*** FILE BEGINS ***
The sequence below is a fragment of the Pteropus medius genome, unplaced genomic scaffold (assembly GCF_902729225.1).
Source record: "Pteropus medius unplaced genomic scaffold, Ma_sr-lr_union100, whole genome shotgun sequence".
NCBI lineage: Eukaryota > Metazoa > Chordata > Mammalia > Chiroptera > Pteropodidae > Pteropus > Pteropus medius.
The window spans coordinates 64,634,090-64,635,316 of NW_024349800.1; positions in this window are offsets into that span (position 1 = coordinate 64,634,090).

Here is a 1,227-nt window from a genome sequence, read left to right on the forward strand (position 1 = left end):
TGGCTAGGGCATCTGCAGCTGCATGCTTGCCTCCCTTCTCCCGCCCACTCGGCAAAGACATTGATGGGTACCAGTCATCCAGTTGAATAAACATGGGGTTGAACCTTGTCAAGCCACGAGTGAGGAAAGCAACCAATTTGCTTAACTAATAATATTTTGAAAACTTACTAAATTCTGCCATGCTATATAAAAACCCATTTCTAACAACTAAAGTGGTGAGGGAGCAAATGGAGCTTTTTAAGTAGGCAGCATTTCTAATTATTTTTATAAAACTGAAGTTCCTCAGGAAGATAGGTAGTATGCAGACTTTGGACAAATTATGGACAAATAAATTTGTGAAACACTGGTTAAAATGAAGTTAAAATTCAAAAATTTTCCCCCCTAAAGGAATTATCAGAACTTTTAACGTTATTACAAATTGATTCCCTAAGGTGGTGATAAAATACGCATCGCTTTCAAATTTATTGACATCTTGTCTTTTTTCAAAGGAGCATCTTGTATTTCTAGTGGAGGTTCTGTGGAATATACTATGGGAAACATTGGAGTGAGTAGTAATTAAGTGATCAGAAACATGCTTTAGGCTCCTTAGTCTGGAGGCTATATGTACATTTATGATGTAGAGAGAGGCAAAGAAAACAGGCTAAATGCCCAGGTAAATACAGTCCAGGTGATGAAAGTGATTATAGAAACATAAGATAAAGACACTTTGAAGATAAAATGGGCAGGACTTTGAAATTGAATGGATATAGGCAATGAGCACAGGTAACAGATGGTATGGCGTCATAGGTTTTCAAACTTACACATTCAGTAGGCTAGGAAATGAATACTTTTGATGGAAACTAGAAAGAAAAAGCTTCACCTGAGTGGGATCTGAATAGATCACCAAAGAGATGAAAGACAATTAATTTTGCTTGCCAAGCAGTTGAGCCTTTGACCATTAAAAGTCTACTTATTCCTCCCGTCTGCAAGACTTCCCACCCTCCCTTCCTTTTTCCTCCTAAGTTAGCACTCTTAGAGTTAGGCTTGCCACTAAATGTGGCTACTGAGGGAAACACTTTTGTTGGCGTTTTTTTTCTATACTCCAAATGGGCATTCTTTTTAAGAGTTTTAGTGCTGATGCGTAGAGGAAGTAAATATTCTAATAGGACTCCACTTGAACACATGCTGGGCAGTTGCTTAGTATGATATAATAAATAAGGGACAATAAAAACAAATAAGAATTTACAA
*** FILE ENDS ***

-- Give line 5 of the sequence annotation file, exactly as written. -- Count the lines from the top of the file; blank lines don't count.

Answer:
Here is a 1,227-nt window from a genome sequence, read left to right on the forward strand (position 1 = left end):